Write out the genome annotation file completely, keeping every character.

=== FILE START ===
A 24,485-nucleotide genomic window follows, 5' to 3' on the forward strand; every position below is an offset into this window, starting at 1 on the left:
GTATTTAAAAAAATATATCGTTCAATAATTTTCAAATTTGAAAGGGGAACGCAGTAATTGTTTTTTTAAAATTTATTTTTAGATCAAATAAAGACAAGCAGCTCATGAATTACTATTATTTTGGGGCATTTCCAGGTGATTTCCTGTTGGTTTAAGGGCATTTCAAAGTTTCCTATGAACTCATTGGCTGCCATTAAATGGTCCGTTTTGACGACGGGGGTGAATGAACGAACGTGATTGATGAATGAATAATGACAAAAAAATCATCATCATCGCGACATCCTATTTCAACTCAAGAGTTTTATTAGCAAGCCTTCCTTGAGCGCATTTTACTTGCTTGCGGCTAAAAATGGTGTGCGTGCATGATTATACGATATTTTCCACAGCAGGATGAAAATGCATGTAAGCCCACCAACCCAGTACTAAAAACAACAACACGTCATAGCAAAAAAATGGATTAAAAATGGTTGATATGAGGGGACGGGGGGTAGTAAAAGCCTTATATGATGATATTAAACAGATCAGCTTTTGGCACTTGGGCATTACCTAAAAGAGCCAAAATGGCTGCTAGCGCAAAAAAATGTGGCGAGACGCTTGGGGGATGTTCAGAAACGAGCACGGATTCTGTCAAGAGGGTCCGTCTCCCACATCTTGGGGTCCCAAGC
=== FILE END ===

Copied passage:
A 24,485-nucleotide genomic window follows, 5' to 3' on the forward strand; every position below is an offset into this window, starting at 1 on the left:
GTATTTAAAAAAATATATCGTTCAATAATTTTCAAATTTGAAAGGGGAACGCAGTAATTGTTTTTTTAAAATTTATTTTTAGATCAAATAAAGACAAGCAGCTCATGAATTACTATTATTTTGGGGCATTTCCAGGTGATTTCCTGTTGGTTTAAGGGCATTTCAAAGTTTCCTATGAACTCATTGGCTGCCATTAAATGGTCCGTTTTGACGACGGGGGTGAATGAACGAACGTGATTGATGAATGAATAATGACAAAAAAATCATCATCATCGCGACATCCTATTTCAACTCAAGAGTTTTATTAGCAAGCCTTCCTTGAGCGCATTTTACTTGCTTGCGGCTAAAAATGGTGTGCGTGCATGATTATACGATATTTTCCACAGCAGGATGAAAATGCATGTAAGCCCACCAACCCAGTACTAAAAACAACAACACGTCATAGCAAAAAAATGGATTAAAAATGGTTGATATGAGGGGACGGGGGGTAGTAAAAGCCTTATATGATGATATTAAACAGATCAGCTTTTGGCACTTGGGCATTACCTAAAAGAGCCAAAATGGCTGCTAGCGCAAAAAAATGTGGCGAGACGCTTGGGGGATGTTCAGAAACGAGCACGGATTCTGTCAAGAGGGTCCGTCTCCCACATCTTGGGGTCCCAAGC